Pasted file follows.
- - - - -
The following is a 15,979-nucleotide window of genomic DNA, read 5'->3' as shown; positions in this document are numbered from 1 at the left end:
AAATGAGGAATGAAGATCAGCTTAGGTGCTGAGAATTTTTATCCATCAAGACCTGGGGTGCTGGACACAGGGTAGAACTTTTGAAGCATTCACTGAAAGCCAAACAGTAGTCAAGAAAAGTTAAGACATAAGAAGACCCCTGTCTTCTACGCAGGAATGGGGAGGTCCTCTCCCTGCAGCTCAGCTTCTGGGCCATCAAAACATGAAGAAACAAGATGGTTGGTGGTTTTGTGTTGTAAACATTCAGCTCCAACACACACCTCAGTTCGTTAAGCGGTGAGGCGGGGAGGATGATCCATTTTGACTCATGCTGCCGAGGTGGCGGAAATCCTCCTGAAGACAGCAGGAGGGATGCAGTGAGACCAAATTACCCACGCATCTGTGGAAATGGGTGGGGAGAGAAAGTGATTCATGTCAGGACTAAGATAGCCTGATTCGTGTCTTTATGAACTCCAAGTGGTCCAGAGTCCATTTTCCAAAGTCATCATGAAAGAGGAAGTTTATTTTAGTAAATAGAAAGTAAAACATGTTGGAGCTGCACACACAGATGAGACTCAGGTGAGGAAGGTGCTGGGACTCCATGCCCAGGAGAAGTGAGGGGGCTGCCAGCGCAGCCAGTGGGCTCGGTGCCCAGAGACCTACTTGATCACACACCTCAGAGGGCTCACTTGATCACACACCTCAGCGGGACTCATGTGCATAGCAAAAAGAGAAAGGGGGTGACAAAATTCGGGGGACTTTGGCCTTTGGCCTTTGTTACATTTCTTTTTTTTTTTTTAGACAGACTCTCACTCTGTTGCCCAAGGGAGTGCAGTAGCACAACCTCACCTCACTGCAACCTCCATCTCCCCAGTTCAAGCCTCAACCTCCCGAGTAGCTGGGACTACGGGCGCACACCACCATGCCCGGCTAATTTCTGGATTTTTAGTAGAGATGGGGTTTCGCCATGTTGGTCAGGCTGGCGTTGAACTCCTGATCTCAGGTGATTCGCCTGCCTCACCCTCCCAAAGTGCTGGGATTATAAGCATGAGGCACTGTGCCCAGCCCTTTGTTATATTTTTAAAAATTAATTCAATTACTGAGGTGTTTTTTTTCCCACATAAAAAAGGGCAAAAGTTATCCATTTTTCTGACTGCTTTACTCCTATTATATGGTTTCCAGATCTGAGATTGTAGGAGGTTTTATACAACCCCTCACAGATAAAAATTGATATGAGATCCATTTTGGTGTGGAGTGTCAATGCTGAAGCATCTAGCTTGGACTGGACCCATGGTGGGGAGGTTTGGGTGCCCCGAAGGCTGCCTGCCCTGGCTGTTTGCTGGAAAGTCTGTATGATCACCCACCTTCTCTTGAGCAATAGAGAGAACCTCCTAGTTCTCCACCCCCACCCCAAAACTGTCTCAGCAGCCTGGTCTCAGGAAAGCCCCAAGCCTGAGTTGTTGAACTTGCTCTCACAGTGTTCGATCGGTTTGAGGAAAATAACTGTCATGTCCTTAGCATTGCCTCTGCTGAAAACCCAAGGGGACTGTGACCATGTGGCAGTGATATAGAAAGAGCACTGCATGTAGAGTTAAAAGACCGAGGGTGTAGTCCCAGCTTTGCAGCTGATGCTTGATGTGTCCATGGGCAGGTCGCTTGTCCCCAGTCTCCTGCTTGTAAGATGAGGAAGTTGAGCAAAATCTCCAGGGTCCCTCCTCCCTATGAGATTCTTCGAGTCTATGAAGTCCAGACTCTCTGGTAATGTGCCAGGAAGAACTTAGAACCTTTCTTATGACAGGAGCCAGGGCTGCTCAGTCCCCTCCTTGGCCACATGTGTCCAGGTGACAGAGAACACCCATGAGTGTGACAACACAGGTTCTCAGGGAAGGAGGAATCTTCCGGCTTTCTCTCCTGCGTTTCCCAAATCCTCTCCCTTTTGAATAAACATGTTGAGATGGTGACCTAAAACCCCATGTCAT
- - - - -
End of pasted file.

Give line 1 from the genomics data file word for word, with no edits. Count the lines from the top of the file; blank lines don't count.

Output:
The following is a 15,979-nucleotide window of genomic DNA, read 5'->3' as shown; positions in this document are numbered from 1 at the left end: